Environmental and Economic Impacts of Ocean Acidification, Hearing Before the Subcommittee on Oceans, Atmosphere, Fisheries, and Coast Guard of the Committee on Commerce, Science, and Transportation, United States Senate, One Hundred Eleventh Congress, Second Session, April 22, 2010 [open pdf - 2MB]
From the opening statement of Maria Cantwell: "We live on a blue planet. And on this day, the 40th anniversary of Earth Day, it's no coincident that we are focusing our attention on our oceans. They are 70 percent of the Earth's surface and provide a foundation for all of life. And yet, there is a grave threat that lies hidden beneath the surface, called 'ocean acidification.' And since the start of the Industrial Revolution, humans have increased the global atmospheric carbon dioxide concentration by 35 percent. But, carbon dioxide is not only accumulating in our atmosphere, it is being absorbed by our oceans. Approximately one-quarter of our global carbon dioxide emissions end up in oceans, and we know now that this is changing the very chemistry of our oceans. And while the full implications of these changes are unclear, the initial signs are frightening. As sea water becomes more acidic, it begins to withhold the basic chemical building blocks needed by marine organisms. Scientists predict that a more acidic ocean could dissolve the shells of tiny organisms that make up the base of the ocean's food chain. And when it comes to ocean acidification, we are not just damaging the ocean's ecosystem, we are threatening its very foundation. And even though these changes are occurring out of sight and below the surface of the ocean, we are starting to see some of the very worrying signs. And that's what this hearing today is to discuss." Statements, letters, and materials submitted for the record include those of the following: Maria Cantwell, Olympia J. Snowe, Barbara Boxer, Frank R. Lautenberg, Mark Begich, Sigourney Weaver, Thomas Ingram, Donald A. Waters, James P. Barry, and John T. Everett.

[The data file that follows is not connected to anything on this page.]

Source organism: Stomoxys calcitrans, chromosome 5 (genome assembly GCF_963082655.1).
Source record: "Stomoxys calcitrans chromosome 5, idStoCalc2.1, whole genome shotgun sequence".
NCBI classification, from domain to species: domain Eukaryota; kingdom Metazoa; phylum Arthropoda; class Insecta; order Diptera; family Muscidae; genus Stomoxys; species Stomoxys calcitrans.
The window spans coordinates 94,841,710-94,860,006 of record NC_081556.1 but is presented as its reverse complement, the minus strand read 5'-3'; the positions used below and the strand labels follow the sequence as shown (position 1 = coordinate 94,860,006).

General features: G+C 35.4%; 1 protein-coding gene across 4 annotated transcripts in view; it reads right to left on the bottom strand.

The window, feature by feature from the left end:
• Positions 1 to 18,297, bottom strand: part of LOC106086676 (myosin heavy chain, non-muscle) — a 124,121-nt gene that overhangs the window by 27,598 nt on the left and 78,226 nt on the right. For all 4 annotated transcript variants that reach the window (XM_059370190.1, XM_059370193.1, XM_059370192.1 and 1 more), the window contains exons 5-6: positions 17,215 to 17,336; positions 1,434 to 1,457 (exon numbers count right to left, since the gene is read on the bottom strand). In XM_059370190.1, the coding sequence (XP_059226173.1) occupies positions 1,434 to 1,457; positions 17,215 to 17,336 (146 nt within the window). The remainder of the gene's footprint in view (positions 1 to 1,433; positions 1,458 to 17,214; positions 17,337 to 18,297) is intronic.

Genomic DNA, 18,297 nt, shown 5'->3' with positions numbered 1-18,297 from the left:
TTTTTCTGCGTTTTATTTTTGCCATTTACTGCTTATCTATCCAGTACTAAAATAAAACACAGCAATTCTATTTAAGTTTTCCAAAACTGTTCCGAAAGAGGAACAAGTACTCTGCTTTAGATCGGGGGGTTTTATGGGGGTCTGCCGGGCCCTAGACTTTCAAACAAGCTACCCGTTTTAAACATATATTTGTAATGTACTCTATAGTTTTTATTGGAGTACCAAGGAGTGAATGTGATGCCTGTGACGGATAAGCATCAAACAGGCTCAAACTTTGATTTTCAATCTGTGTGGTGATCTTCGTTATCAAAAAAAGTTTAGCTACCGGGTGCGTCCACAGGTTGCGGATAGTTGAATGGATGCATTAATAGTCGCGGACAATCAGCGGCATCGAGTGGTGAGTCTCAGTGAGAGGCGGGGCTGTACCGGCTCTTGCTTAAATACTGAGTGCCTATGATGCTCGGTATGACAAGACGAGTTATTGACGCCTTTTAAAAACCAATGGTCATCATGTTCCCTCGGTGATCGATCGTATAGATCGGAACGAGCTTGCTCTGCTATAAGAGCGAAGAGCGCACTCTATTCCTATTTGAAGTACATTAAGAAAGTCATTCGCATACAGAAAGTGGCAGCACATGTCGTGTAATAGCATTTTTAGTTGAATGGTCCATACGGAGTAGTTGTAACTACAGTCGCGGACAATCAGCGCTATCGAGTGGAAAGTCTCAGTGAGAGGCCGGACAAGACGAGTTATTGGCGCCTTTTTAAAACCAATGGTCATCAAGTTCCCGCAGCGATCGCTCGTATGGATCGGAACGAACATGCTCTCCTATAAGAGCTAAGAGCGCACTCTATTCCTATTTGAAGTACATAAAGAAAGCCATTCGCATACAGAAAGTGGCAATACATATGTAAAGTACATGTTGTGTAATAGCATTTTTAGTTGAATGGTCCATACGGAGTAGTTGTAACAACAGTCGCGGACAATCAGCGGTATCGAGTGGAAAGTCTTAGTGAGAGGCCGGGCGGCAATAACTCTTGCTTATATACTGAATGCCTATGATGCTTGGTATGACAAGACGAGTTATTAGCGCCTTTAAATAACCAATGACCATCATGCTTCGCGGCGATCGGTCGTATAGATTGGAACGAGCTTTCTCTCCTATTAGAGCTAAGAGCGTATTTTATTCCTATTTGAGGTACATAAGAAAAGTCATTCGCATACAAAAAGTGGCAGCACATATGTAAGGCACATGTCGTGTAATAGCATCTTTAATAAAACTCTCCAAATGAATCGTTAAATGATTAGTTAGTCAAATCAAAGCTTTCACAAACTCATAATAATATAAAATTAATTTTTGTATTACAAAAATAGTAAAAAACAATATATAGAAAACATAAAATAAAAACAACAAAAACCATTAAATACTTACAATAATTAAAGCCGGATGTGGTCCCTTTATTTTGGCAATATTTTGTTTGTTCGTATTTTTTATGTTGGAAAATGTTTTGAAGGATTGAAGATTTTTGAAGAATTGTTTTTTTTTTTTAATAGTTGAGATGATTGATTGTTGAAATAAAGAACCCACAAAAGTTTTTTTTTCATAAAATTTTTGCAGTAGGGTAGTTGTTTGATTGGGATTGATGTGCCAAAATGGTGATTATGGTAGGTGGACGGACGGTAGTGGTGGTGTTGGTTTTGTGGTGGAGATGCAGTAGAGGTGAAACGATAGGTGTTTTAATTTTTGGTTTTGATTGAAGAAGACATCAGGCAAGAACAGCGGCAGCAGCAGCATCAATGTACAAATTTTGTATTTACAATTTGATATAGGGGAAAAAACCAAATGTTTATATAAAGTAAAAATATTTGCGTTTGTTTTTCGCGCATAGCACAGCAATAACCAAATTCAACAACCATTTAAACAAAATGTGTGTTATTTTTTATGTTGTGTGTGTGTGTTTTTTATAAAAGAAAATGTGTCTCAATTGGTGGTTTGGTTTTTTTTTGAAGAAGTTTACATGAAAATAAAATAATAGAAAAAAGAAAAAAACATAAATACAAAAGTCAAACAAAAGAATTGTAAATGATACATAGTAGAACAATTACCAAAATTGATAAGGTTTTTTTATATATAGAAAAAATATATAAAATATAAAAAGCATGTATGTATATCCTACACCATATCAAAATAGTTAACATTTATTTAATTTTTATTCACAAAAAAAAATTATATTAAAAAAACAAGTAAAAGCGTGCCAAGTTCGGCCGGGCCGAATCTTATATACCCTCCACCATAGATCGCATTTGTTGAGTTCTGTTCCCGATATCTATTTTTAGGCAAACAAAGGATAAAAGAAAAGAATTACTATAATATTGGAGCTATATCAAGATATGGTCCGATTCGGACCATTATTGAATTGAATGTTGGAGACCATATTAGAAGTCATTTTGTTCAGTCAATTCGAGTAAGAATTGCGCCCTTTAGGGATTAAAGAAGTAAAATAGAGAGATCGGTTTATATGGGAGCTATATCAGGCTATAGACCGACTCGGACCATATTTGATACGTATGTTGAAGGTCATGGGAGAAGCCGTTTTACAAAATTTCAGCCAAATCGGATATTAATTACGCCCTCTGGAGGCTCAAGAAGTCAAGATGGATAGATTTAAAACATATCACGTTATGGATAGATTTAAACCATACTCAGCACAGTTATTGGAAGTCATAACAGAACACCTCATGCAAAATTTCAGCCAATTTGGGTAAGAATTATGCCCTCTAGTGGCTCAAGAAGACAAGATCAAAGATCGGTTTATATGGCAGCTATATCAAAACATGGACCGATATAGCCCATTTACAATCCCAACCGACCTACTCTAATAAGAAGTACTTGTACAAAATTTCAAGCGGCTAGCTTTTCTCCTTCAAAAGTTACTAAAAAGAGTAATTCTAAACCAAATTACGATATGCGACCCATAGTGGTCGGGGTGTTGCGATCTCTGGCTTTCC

S. Hrg. 111-962; Senate Hearing 111-962
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